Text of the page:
Kateřina Šmídková, Jan Zapal, Roman Horváth, 13 November 2011

Does the publishing of voting records improve the transparency of monetary policy? This column argues voting records indeed contain informative power about future monetary policy but only if there is sufficient independence in voting across board members and if the signals about the optimal policy rate are noisy.

Anne Sibert, 15 September 2011

The European Central Bank was once known for its focus on price stability. Since the global economic crisis, however, its role has extended to saving banks and sovereign countries. This column argues that such a move has badly harmed the institution’s legitimacy – something that will damage both its policy effectiveness and confidence in the governing bodies of the EU as a whole.

Barry Eichengreen, 17 June 2010

Financial crises feed on uncertainty. This essay warns that the longer the Eurozone crisis is allowed to linger, the greater will be the damage. But Europe can take concrete actions to bring it to an end. It should make bank stress tests public, provide more clarity on its special purpose vehicle, move forward with restructuring Greece’s debt, and support growth through quantitative easing.

Helmut Reisen, Dilan Ölcer, 17 February 2009

The Extractive Industries Transparency Initiative has directed the international community’s attention to a sector that has traditionally been veiled in secrecy. But it has not been effective in producing change. Why have so many resource-rich countries failed to lower perceived corruption? This column points to low-quality information provided in reports and weak civil societies in resource-rich countries as possible explanations. Reforms and improvements are needed.

Carin van der Cruijsen, Sylvester Eijffinger, Lex Hoogduin, 12 August 2008

Transparency is the new trend in central banking, but it has both costs and benefits. This column discusses research aimed at identifying the optimal level of transparency. The results suggest that US and European central banks may be too transparent.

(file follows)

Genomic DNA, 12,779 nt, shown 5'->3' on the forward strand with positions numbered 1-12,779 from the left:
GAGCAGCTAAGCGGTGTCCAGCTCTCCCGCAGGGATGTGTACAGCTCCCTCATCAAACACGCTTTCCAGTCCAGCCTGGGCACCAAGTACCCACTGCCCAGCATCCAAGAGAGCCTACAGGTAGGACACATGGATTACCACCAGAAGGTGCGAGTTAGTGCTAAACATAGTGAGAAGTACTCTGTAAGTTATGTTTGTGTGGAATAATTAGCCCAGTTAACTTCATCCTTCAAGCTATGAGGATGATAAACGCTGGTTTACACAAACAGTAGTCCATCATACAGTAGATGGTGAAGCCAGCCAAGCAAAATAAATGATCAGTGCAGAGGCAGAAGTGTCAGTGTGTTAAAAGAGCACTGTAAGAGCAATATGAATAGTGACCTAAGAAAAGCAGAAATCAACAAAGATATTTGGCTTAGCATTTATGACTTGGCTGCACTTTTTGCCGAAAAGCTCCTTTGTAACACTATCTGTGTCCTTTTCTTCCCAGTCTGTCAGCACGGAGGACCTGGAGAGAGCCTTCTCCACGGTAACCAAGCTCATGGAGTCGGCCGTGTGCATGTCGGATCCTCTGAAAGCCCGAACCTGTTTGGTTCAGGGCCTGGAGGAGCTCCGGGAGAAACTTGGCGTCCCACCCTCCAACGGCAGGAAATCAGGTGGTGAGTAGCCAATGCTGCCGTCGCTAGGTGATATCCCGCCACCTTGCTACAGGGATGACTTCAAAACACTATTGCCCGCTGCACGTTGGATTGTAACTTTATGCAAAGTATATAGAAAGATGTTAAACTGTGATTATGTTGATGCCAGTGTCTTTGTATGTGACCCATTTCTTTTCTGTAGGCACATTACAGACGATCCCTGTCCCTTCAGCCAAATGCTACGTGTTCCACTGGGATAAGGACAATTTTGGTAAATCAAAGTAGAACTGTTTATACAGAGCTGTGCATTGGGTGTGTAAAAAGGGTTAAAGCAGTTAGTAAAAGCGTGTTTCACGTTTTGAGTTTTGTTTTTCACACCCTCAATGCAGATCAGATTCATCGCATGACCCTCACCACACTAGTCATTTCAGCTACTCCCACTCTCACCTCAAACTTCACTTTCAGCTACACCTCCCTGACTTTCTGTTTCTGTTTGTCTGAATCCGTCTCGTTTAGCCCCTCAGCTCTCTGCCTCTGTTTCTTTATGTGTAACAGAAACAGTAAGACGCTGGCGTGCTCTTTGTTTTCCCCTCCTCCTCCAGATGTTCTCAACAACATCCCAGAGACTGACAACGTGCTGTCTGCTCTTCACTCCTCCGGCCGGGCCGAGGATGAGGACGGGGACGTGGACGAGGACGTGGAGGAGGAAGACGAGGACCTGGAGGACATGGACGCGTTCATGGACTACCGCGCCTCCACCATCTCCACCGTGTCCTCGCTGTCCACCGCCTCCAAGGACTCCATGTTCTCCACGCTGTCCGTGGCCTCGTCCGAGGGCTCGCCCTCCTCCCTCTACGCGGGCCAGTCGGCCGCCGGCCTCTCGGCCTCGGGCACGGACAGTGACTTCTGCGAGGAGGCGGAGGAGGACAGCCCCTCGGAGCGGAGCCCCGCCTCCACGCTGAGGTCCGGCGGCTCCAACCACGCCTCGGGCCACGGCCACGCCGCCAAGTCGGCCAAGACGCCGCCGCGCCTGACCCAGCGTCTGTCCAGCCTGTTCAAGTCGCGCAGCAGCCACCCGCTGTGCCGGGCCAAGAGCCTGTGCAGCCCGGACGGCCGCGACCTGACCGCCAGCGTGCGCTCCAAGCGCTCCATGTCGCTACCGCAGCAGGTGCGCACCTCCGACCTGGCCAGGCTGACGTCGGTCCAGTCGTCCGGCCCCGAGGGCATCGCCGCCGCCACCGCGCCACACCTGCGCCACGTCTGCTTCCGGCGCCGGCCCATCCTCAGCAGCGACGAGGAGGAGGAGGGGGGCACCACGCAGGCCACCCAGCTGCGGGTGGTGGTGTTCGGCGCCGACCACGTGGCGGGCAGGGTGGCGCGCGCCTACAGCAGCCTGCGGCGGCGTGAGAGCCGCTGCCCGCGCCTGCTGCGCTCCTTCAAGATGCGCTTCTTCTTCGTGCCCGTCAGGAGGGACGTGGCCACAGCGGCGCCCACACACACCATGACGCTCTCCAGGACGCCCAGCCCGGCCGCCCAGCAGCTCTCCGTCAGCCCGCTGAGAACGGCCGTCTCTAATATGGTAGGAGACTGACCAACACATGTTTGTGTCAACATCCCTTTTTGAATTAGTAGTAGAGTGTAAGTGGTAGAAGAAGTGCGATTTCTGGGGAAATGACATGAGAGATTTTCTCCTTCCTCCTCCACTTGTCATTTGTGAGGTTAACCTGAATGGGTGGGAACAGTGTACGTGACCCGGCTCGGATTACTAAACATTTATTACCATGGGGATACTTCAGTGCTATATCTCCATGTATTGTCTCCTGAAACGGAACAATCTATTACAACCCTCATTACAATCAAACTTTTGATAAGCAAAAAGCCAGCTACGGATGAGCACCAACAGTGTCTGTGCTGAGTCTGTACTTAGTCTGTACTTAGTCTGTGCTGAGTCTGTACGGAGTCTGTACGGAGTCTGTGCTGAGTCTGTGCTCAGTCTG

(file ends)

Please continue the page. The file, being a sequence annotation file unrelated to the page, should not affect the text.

Christopher Crowe, Ellen Meade, 31 July 2008

Theories arguing that independent, transparent central banks fight inflation better are widely accepted, but the evidence backing them is surprisingly scarce. This column presents new empirical estimates suggesting a payoff to central bank independence and transparency.

Christopher Crowe, Ellen Meade, 27 July 2008

The European Central Bank is under fire from Nicholas Sarkozy. This column introduces a new set of measures of central bank independence and transparency, which shows that the ECB is markedly more transparent than the Eurozone members’ central banks were in the 1990s.

Ellen Meade, David Stasavage, 26 June 2008

Central banks are increasingly transparent but is the spotlight is stifling? Analysis of FOMC transcripts before and after Committee members knew that they would be published shows how transparency deadened the debate and reduced the number of challenges to Greenspan’s position.

Camille Cornand, Frank Heinemann, 27 May 2008

Central banks and international institutions often call for greater transparency in financial markets. This column argues, however, that in a context where central banks make inevitable forecast errors, it is efficient for central banks to disseminate information to only a limited audience.

Alan Blinder, Michael Ehrmann, Marcel Fratzscher, Jakob de Haan, David-Jan Jansen, 15 May 2008

Central banking has undergone dramatic change in recent decades, and many banks now favour transparency in communicating their policies and forecasts. What does this mean? This column argues that our understanding of the role of central bank communication is still in its infancy and it remains unclear what constitutes an optimal communication strategy for central banks.

Axel Leijonhufvud, 13 May 2008

The US Federal Reserve has used unorthodox policy instruments to reduce recent financial turmoil. In this column, the author of CEPR Policy Insight 23 argues that the crisis raises more fundamental questions about core tenets of modern monetary orthodoxy – inflation targeting and central bank independence.

Petra Geraats, Francesco Giavazzi, Charles Wyplosz, 07 February 2008

Central Banking works by guiding the expectations of savers, investors, consumers and markets – not an easy job. This column, based on the latest report in CEPR’s series ‘Monitoring the European Central Bank’, argues that the job would be easier if the ECB published its anticipated interest rate path and voting records.

Charles Wyplosz, 21 July 2007

The ECB’s opacity, lack of open debate and refusal to decide by voting bear at least some responsibility in the declining support for the euro. This makes the ECB an easy target for politicians looking for scapegoats. For the good of the Euro-area citizens, the ECB ought to change its ways.

Francesco Giavazzi, 19 June 2007

Sarkozy repeatedly criticised the European Central Bank during the campaign; his intuition was correct but his aim was off. By forcing the ECB to be more transparent and accountable, he would contribute to improving monetary policy in Europe.

Pages

Events

CEPR Policy Research